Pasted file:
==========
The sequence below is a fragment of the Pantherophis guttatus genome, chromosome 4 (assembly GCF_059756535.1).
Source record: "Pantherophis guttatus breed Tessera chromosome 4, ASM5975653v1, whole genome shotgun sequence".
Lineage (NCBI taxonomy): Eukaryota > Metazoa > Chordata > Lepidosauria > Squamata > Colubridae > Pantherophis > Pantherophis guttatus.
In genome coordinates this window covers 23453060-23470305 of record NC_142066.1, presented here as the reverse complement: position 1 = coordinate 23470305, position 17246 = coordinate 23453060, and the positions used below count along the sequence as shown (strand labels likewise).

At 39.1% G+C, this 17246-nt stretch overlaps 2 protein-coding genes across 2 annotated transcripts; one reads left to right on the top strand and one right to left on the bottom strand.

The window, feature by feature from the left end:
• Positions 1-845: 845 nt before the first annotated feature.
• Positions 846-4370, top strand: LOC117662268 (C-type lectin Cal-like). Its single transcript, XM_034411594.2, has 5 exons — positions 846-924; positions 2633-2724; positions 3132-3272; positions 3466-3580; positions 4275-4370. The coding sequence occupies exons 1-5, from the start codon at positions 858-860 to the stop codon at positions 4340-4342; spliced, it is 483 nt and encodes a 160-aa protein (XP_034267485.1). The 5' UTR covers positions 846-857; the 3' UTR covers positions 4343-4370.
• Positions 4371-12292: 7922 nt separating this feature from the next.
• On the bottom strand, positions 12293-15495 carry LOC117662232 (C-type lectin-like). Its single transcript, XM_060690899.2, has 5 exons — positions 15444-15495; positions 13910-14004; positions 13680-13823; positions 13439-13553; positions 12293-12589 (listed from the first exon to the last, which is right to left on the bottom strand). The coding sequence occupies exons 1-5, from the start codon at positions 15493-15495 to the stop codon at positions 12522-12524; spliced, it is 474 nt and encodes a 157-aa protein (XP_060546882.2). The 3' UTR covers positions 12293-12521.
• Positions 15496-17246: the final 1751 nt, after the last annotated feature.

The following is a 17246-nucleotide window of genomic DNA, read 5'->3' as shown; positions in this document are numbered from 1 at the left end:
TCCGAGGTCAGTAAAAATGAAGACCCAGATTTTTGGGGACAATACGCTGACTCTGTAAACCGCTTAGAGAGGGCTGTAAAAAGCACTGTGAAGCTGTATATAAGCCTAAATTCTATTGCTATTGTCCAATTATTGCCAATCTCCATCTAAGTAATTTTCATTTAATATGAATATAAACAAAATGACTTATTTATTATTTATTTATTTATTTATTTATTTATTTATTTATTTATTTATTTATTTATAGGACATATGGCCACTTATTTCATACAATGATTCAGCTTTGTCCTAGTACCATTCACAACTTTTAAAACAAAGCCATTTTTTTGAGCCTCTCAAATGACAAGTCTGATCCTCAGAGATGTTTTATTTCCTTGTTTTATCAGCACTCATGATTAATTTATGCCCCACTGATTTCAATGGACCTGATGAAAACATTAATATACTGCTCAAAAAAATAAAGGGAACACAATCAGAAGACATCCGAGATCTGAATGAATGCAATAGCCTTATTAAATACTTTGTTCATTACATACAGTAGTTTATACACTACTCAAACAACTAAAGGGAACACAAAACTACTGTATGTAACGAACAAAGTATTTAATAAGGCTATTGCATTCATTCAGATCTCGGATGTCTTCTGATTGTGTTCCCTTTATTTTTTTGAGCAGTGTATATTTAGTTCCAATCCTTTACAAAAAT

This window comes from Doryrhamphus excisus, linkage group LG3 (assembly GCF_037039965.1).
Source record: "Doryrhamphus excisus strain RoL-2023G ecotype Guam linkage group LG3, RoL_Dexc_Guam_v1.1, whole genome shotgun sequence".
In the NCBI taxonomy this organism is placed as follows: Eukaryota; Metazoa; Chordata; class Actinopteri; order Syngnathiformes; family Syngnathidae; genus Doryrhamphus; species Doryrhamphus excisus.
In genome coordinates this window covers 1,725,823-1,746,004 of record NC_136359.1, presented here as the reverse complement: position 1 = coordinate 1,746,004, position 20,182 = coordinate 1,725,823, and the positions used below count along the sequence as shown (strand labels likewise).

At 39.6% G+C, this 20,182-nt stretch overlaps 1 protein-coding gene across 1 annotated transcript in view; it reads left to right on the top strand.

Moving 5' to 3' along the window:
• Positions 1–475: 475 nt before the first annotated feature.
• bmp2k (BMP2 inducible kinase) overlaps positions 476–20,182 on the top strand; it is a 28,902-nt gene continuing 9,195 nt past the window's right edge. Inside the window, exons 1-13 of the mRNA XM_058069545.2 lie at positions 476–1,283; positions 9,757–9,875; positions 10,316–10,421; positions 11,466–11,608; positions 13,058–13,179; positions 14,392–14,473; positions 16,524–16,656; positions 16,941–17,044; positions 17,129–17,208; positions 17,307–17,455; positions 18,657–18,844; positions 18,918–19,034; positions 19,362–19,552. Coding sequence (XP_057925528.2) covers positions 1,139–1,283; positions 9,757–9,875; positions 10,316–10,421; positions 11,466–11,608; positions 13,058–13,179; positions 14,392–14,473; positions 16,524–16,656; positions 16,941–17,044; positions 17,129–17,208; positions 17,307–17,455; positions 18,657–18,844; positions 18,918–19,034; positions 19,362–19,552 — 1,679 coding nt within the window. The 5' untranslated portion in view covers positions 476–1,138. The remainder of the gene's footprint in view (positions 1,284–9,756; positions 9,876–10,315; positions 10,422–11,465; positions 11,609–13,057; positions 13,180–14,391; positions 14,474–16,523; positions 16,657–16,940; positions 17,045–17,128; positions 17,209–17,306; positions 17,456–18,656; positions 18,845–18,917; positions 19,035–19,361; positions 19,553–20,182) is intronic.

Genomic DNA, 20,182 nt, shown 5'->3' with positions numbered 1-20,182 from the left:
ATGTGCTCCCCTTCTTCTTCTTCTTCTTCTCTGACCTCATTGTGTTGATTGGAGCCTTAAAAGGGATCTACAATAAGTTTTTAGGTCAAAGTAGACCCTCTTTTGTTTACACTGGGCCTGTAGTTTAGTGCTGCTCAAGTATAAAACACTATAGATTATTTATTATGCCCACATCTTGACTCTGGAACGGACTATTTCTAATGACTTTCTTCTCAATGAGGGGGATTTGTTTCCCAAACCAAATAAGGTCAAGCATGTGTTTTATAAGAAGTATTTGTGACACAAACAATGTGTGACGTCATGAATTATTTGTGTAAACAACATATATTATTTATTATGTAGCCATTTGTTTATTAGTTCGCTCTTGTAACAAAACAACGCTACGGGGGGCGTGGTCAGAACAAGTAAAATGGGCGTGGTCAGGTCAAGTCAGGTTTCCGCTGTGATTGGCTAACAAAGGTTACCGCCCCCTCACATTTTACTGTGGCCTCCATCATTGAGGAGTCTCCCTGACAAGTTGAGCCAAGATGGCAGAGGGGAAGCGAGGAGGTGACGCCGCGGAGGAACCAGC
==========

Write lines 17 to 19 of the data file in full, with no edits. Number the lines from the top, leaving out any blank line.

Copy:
In genome coordinates this window covers 1,725,823-1,746,004 of record NC_136359.1, presented here as the reverse complement: position 1 = coordinate 1,746,004, position 20,182 = coordinate 1,725,823, and the positions used below count along the sequence as shown (strand labels likewise).

At 39.6% G+C, this 20,182-nt stretch overlaps 1 protein-coding gene across 1 annotated transcript in view; it reads left to right on the top strand.

Moving 5' to 3' along the window: